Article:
2. See above. I don't have the numbers, but I assume Egypt is much like Florida economically in that tourism is a huge portion of that. My guess is logistics (Suez) and Agriculture are the other two. Not sure about oil, but I think that is not nearly as large a part of the equation in Egypt as it is in the rest of the ME.

    Now, in order to have a successful tourist economy, one has to be inviting to outsiders. Nothing the MB brought to the table was going to do that. And I think that realization became more and more clear to the Military and the majority of the population as Hitler. . . er, Morsi took his red pen to their constitution.

    To me, this is an exciting development, a chance to actually turn the tide of Islamic fundamentalism in a way that makes sense and by a people speaking from the wallet as opposed to ideology.

    Anyway, it seems I care more about the happenings over there than my fellow citizen.


    P.S. If it had to take a guess, I suspect Morsi and his Nazi MB counterparts actually hate the Pyramids and would tear them down for not being inspired by Islam.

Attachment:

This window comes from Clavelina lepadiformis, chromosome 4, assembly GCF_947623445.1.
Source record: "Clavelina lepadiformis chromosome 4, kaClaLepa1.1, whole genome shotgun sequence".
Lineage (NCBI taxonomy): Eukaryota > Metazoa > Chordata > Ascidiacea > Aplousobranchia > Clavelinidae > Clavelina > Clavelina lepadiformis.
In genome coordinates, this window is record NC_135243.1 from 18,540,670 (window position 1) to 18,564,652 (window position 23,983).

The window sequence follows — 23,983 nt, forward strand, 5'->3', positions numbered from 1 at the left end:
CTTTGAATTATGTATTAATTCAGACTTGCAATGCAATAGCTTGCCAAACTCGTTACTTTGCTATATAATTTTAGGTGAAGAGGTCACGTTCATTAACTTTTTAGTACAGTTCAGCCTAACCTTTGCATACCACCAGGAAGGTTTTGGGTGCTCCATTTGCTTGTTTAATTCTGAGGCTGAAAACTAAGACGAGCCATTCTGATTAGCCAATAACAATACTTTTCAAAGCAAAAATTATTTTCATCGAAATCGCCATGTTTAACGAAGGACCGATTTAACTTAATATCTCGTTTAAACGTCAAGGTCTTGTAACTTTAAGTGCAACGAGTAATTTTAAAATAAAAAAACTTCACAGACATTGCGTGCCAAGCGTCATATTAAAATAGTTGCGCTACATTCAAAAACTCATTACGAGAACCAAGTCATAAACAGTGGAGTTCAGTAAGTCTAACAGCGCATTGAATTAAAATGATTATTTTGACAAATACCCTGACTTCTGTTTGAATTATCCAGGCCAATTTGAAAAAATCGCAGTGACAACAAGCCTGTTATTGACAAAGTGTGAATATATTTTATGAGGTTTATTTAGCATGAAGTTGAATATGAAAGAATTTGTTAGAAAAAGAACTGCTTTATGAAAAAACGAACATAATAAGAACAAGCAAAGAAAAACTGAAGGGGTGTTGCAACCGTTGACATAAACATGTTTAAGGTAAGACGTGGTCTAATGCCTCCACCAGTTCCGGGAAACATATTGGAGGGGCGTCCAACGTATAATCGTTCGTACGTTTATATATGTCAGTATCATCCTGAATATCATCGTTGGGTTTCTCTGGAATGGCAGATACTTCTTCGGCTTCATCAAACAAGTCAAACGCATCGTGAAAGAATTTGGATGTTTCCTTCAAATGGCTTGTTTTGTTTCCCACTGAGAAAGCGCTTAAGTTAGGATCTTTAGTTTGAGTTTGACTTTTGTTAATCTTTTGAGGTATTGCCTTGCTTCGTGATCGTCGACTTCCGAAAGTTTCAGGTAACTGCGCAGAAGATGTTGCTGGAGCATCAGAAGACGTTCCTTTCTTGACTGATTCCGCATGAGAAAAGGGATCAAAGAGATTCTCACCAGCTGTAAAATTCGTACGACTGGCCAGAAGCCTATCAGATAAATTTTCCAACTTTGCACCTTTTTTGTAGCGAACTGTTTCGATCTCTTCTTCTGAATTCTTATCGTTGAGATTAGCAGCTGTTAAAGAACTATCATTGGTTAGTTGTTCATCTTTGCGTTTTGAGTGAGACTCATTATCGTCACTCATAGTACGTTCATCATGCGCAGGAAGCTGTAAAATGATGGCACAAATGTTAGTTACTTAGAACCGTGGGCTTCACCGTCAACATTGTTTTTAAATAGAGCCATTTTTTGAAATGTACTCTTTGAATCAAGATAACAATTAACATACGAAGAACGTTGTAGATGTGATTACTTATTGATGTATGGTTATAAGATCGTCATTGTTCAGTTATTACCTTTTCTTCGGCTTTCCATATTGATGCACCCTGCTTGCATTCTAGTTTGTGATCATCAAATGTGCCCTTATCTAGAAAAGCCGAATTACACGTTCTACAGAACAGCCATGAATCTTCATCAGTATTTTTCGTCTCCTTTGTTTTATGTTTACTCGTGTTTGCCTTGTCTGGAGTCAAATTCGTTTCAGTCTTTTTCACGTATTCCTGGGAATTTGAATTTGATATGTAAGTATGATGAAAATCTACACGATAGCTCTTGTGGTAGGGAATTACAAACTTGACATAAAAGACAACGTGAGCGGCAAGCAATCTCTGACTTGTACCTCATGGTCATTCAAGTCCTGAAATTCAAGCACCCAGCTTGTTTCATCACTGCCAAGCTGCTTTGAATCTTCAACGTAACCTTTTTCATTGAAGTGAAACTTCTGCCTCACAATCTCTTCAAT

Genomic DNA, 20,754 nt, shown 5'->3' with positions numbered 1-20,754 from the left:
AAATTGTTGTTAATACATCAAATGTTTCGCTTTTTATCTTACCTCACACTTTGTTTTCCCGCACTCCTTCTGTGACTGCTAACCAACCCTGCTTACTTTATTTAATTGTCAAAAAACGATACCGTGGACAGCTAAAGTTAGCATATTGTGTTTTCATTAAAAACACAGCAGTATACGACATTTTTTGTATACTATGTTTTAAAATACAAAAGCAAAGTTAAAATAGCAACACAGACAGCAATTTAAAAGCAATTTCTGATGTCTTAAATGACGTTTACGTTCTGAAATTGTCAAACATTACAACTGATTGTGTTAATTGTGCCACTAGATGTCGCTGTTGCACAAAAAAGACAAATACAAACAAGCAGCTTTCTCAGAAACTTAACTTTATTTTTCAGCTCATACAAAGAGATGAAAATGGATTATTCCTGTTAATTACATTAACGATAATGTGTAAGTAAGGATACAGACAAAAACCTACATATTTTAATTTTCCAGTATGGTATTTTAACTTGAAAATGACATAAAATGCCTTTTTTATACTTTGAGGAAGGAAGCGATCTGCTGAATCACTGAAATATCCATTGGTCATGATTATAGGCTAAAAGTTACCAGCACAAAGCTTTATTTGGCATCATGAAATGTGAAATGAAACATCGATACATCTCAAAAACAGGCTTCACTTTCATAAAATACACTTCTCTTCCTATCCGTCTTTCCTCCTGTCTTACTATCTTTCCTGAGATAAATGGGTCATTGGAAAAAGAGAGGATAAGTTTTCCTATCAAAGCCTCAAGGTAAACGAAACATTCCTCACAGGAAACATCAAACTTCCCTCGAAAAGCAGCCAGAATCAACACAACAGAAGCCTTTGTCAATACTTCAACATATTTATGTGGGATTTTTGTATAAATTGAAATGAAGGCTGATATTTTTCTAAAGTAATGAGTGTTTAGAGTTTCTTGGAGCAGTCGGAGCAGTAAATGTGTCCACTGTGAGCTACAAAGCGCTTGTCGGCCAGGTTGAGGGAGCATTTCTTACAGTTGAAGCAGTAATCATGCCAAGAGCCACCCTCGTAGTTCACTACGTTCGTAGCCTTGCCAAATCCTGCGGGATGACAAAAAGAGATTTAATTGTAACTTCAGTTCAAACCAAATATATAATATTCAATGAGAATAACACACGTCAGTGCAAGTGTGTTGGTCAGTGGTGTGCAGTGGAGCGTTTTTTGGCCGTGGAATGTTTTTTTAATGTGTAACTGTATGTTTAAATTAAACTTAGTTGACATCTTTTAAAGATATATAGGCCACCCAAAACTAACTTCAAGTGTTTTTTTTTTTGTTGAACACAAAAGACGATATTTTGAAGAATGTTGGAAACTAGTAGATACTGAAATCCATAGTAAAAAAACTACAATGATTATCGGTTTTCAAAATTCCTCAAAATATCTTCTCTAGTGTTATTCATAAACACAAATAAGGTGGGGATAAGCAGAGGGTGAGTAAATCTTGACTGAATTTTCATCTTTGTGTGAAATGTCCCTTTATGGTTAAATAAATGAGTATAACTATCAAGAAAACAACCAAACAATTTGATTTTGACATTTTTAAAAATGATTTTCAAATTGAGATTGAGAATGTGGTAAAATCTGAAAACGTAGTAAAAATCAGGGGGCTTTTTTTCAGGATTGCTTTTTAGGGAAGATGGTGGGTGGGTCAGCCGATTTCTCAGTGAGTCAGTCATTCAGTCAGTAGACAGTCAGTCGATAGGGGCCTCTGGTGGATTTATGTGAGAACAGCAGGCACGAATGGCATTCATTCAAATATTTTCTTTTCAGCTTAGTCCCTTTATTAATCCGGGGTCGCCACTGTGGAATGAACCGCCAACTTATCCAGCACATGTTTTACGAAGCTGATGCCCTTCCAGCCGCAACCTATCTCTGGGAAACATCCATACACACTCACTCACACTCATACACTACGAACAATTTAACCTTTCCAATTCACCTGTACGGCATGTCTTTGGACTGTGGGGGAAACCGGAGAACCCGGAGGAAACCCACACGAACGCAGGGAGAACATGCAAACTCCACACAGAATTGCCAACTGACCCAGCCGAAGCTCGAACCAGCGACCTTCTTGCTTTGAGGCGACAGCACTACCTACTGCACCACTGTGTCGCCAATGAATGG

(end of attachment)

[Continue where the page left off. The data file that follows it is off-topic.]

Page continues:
6. Gatormb
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    I may have to change my screen name.:dead:
  7. wargunfan
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    Mubarek was our guy for many years and now we can see in Technicolor why he kept the MB under foot. As Richard Nixon once said: He may be a bastard but he's our bastard. Which is a lot more practical foreign policy than Obama's misbegotten idealism.
  8. Gatorrick22
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    He might be a "villain" if you think killing terrorists involved with the Muslim Brotherhood terror organization is a bad thing.

    I think he's more of a hero than a "villain" for his part in keeping the killers at bay. And keeping the peace in his country for a few decades.
  9. wargunfan
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    Let's decide whether we would rather have the thirty years of peace under Mubarek or what we would have had under the MB. They were in the process of setting up a radical Islamist state and the Egyptian people said Hell No! The military responded an now we have chaos and possibly a civil war. I'll take Mubarek any day.
  10. CHFG8R
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    Certainly this was the tipping point for the majority of folks in Egypt and the Military. Egypt had status and now these guys are pissing it away. I'm bouyed by the fact the Egyptians had the wherewithall to make this happen. Usually, it just keeps going further and further down the toilet in this scenario.

    Will have to disagree somewhat with the "chaos" part, though. Saw clips of "demonstrations" yesterday and there were literally "dozens" of people there. :grin:

    This despite calls from MB for more protests.
  11. wargunfan